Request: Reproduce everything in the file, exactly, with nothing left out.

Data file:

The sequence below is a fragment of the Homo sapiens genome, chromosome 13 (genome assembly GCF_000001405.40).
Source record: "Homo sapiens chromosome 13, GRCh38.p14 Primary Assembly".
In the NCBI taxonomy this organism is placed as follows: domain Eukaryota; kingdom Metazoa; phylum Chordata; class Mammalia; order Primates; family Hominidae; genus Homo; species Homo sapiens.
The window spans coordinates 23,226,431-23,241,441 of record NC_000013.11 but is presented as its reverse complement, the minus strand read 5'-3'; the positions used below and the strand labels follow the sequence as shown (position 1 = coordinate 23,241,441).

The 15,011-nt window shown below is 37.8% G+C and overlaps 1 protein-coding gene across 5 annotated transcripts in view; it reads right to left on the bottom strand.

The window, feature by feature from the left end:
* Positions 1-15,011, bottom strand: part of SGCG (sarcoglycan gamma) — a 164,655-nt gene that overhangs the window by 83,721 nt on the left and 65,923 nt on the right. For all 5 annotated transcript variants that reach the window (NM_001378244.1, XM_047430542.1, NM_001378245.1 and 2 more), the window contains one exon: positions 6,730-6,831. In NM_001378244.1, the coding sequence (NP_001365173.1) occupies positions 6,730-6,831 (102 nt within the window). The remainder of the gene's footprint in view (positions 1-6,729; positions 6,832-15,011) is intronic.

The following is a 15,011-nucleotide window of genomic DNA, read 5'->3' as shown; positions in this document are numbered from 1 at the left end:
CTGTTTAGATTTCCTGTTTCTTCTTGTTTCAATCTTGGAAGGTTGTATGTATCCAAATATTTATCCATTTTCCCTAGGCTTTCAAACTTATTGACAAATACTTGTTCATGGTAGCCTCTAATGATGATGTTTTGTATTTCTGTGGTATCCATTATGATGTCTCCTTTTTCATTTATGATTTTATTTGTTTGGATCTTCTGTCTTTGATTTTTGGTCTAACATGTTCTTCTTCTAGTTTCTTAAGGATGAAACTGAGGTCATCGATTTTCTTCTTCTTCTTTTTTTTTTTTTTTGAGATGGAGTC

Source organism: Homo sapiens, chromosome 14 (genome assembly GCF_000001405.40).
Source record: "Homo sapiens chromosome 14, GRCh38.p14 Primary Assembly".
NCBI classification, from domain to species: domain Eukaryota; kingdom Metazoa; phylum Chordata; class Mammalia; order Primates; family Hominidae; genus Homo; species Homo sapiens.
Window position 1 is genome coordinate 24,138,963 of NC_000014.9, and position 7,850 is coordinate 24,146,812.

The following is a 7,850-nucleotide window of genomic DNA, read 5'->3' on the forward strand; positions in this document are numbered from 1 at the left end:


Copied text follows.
The sequence below is a fragment of the Homo sapiens genome, chromosome 13 (genome assembly GCF_000001405.40).
Source record: "Homo sapiens chromosome 13, GRCh38.p14 Primary Assembly".
In the NCBI taxonomy this organism is placed as follows: domain Eukaryota; kingdom Metazoa; phylum Chordata; class Mammalia; order Primates; family Hominidae; genus Homo; species Homo sapiens.
The window spans coordinates 23,226,431-23,241,441 of record NC_000013.11 but is presented as its reverse complement, the minus strand read 5'-3'; the positions used below and the strand labels follow the sequence as shown (position 1 = coordinate 23,241,441).

The 15,011-nt window shown below is 37.8% G+C and overlaps 1 protein-coding gene across 5 annotated transcripts in view; it reads right to left on the bottom strand.

The window, feature by feature from the left end:
* Positions 1-15,011, bottom strand: part of SGCG (sarcoglycan gamma) — a 164,655-nt gene that overhangs the window by 83,721 nt on the left and 65,923 nt on the right. For all 5 annotated transcript variants that reach the window (NM_001378244.1, XM_047430542.1, NM_001378245.1 and 2 more), the window contains one exon: positions 6,730-6,831. In NM_001378244.1, the coding sequence (NP_001365173.1) occupies positions 6,730-6,831 (102 nt within the window). The remainder of the gene's footprint in view (positions 1-6,729; positions 6,832-15,011) is intronic.

The following is a 15,011-nucleotide window of genomic DNA, read 5'->3' as shown; positions in this document are numbered from 1 at the left end:
CTGTTTAGATTTCCTGTTTCTTCTTGTTTCAATCTTGGAAGGTTGTATGTATCCAAATATTTATCCATTTTCCCTAGGCTTTCAAACTTATTGACAAATACTTGTTCATGGTAGCCTCTAATGATGATGTTTTGTATTTCTGTGGTATCCATTATGATGTCTCCTTTTTCATTTATGATTTTATTTGTTTGGATCTTCTGTCTTTGATTTTTGGTCTAACATGTTCTTCTTCTAGTTTCTTAAGGATGAAACTGAGGTCATCGATTTTCTTCTTCTTCTTTTTTTTTTTTTTTGAGATGGAGTC

Source organism: Homo sapiens, chromosome 14 (genome assembly GCF_000001405.40).
Source record: "Homo sapiens chromosome 14, GRCh38.p14 Primary Assembly".
NCBI classification, from domain to species: domain Eukaryota; kingdom Metazoa; phylum Chordata; class Mammalia; order Primates; family Hominidae; genus Homo; species Homo sapiens.
Window position 1 is genome coordinate 24,138,963 of NC_000014.9, and position 7,850 is coordinate 24,146,812.

The following is a 7,850-nucleotide window of genomic DNA, read 5'->3' on the forward strand; positions in this document are numbered from 1 at the left end: